Broadcom made an unsolicited $103 billion offer to take over rival Qualcomm, confirming rumors that surfaced late last week. But whether Qualcomm shareholders will bite is far from certain.
Broadcom, which is based in Singapore but has announced plans to return to the United States, is offering to pay $70 per share for Qualcomm in a deal that values the San Diego-based chipmaker at $130 billion including $25 billion in net debt.
"Broadcom's proposal is compelling for stockholders and stakeholders in both companies. Our proposal provides Qualcomm stockholders with a substantial and immediate premium in cash for their shares, as well as the opportunity to participate in the upside potential of the combined company," said Broadcom CEO Hock Tan in a press release. "This complementary transaction will position the combined company as a global communications leader with an impressive portfolio of technologies and products. We would not make this offer if we were not confident that our common global customers would embrace the proposed combination. With greater scale and broader product diversification, the combined company will be positioned to deliver more advanced semiconductor solutions for our global customers and drive enhanced stockholder value."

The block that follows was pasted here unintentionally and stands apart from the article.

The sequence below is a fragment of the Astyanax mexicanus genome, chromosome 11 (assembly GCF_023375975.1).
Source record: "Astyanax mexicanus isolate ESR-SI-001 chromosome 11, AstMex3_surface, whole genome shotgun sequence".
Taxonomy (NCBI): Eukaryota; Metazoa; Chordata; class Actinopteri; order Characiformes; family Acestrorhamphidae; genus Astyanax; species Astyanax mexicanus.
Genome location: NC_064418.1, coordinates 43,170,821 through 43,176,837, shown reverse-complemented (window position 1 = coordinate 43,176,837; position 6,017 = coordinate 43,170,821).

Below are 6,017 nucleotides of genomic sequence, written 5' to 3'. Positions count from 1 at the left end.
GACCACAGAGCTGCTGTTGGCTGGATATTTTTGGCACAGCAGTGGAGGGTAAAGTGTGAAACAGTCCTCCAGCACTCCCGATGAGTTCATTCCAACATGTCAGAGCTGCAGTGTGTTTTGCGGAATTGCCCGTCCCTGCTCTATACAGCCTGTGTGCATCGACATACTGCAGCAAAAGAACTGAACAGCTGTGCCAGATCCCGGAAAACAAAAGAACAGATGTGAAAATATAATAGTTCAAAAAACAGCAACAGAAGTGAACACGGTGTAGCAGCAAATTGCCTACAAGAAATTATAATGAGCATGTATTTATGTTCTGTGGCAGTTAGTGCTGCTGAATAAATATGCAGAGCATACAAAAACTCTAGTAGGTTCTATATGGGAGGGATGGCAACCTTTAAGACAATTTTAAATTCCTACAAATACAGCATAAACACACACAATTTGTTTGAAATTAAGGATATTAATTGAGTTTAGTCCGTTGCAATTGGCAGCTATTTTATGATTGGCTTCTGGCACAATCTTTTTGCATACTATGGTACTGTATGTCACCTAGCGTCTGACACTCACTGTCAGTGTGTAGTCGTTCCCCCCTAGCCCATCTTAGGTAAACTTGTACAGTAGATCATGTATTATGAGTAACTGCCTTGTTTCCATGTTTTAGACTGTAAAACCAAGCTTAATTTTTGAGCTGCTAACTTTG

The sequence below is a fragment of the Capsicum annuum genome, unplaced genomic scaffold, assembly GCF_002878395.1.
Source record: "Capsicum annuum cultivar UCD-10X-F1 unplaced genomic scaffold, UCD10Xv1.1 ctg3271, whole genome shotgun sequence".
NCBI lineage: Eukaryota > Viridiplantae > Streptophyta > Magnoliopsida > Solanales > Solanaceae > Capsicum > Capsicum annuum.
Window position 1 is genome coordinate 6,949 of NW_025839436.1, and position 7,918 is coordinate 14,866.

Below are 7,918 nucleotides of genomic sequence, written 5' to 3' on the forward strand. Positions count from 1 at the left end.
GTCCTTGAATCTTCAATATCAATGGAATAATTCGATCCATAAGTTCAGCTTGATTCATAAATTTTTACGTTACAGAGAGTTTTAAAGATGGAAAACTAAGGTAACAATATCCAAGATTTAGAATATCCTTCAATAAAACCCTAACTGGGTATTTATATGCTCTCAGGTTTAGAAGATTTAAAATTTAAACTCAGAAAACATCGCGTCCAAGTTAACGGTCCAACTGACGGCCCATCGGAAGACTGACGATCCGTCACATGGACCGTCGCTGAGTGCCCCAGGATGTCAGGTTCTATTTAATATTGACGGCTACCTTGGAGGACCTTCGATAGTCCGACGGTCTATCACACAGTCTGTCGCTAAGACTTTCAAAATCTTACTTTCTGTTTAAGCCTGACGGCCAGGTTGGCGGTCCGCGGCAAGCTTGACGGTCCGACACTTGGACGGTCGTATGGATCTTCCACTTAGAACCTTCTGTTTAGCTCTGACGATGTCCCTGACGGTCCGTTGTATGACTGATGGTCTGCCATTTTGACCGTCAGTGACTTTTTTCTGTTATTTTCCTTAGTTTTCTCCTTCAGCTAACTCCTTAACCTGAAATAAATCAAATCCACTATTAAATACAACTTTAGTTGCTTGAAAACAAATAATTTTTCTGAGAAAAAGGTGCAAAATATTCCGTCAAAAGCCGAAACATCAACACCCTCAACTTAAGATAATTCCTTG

Qualcomm in July posted $5.4 billion in revenue in the previous quarter, down 11% year over year, and income fell a whopping 40% due primarily to a patent battle with Apple that began in January and continues to rage. Reports surfaced last week that Apple was considering eschewing Qualcomm chips entirely in its iPhones and iPads beginning next year in what would a major blow for the San Diego-based chipmaker.
A tie-up between Broadcom and Qualcomm could help alleviate the damage from that battle, however. Broadcom also is a major supplier of parts for Apple’s iPhone, and new management might be better positioned to resolve the dispute, Bloomberg noted last week.
But some Qualcomm investors are likely to balk at the deal, said Stuart Carlaw, chief research officer at ABI Research.
“The Qualcomm shareholders are likely to be split with many viewing this opportunity as a solution to the worsening relations with Apple, whom Broadcom has a good relationship with,” Carlaw said in a prepared statement. “The potential merger raises significant questions surrounding the difficult takeover of NXP by Qualcomm and much is still to be discerned regarding the value of the Qualcomm patent holdings and its associated lucrative high-margin revenue stream.”